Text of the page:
It’s been a while since I have done a review, so I figured I’d focus on one of my favorite Famicom games of all time: “Akumajō Special: Boku Dracula-kun”, which translates to “Demon Castle Special: I’m Kid Dracula”. There must be some place in my heart reserved for the super deformed bastard offspring of horror franchises, because this game, along with Splatterhouse: Wanpaku Graffiti are two of my most cherished Famicom titles.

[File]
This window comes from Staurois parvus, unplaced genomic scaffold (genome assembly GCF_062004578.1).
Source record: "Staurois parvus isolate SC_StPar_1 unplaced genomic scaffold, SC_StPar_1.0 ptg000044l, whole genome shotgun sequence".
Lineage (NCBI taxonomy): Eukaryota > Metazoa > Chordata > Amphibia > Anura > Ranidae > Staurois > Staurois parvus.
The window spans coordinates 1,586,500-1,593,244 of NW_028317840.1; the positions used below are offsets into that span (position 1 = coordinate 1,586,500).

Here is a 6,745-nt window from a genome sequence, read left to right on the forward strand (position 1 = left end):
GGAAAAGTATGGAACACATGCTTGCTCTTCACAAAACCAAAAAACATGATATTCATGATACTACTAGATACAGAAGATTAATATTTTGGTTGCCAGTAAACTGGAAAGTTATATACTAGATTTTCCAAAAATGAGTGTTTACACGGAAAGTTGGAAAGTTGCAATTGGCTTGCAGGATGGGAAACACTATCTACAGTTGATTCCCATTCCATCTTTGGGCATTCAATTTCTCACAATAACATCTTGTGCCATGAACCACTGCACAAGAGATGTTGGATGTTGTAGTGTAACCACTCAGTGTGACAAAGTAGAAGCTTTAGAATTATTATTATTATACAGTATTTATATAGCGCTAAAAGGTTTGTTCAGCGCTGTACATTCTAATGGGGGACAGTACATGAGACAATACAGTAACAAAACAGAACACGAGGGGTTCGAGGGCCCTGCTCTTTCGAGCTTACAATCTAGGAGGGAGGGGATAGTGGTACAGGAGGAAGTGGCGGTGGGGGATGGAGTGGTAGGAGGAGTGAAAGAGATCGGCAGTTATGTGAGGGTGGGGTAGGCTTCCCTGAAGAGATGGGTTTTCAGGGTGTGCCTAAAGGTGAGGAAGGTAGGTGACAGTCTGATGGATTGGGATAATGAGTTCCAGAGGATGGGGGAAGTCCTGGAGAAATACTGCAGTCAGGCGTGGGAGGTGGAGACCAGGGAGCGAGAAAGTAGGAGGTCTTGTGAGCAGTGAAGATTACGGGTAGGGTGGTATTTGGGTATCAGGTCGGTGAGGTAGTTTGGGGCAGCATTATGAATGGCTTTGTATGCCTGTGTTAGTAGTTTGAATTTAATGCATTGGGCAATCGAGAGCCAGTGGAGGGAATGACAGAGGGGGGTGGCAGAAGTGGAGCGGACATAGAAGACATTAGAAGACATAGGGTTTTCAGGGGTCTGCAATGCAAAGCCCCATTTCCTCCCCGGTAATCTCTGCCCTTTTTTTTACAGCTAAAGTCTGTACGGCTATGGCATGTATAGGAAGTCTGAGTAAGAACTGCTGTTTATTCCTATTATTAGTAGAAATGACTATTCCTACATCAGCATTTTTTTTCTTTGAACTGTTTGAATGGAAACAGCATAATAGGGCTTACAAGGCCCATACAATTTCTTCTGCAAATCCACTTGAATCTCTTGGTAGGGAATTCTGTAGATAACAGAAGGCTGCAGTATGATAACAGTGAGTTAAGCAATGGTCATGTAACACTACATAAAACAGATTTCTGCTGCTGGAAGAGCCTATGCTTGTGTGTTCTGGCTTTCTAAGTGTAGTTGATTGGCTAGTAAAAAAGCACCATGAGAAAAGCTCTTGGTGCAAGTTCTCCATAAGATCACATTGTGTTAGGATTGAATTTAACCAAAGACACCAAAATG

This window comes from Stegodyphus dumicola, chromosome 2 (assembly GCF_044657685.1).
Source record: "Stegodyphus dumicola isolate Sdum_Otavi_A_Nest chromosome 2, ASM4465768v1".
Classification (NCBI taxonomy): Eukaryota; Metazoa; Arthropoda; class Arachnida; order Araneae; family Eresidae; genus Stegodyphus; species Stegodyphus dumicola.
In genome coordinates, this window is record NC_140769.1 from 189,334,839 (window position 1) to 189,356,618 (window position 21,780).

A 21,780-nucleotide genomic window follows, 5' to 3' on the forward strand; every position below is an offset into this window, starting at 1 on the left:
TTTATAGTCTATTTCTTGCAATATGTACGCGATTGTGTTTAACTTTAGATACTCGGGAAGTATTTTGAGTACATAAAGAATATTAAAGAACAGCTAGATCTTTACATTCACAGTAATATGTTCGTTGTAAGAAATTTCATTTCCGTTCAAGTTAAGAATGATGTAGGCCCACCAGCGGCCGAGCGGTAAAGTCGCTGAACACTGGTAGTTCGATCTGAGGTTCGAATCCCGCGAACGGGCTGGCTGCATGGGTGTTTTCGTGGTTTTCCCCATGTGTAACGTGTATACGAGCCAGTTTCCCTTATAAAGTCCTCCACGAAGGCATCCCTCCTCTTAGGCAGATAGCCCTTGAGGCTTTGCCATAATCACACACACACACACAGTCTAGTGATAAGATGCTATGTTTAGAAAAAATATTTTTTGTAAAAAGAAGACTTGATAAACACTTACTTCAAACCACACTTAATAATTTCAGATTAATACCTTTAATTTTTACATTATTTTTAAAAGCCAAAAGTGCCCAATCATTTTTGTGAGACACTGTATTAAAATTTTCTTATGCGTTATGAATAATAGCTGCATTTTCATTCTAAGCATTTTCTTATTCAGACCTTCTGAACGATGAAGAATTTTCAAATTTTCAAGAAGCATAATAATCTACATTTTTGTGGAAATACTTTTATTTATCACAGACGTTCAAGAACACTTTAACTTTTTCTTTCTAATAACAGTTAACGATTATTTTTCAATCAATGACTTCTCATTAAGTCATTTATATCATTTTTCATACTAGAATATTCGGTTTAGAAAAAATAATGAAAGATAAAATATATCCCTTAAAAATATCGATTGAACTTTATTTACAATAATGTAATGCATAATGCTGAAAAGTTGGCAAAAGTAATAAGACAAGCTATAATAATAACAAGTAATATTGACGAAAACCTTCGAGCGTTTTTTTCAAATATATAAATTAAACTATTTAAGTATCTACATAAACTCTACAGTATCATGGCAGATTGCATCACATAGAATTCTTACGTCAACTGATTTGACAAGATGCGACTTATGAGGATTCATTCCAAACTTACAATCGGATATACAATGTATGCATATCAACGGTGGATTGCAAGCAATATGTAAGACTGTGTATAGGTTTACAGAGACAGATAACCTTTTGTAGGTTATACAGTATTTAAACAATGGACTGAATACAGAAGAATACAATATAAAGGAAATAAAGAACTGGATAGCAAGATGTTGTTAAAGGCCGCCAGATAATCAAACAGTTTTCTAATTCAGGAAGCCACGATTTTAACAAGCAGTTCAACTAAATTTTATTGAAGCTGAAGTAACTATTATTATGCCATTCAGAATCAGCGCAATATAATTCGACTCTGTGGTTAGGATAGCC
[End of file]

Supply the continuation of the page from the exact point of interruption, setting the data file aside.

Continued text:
This time, it’s Konami delivering he goods with a spin-off of their massively popular Castlevania franchise. It’s a shame that the Kid Dracula franchise only saw two games, one of them being the Famicom Japan-only release we are discussing here and the other which is a 1993 Gameboy title that was released in North America, but is more of a remake than a true sequel. Along with the Famicom vrsion of the game, the North American Gameboy cart also sells for a ridiculously high price on Ebay and other auction sites, so if you really want to play these games on the original hardware, be prepared to make a considerable investment. If you would like more info on the Gameboy Kid Dracula, Ben from Video Game Take Out has an excellent review over at RetrowareTV.com.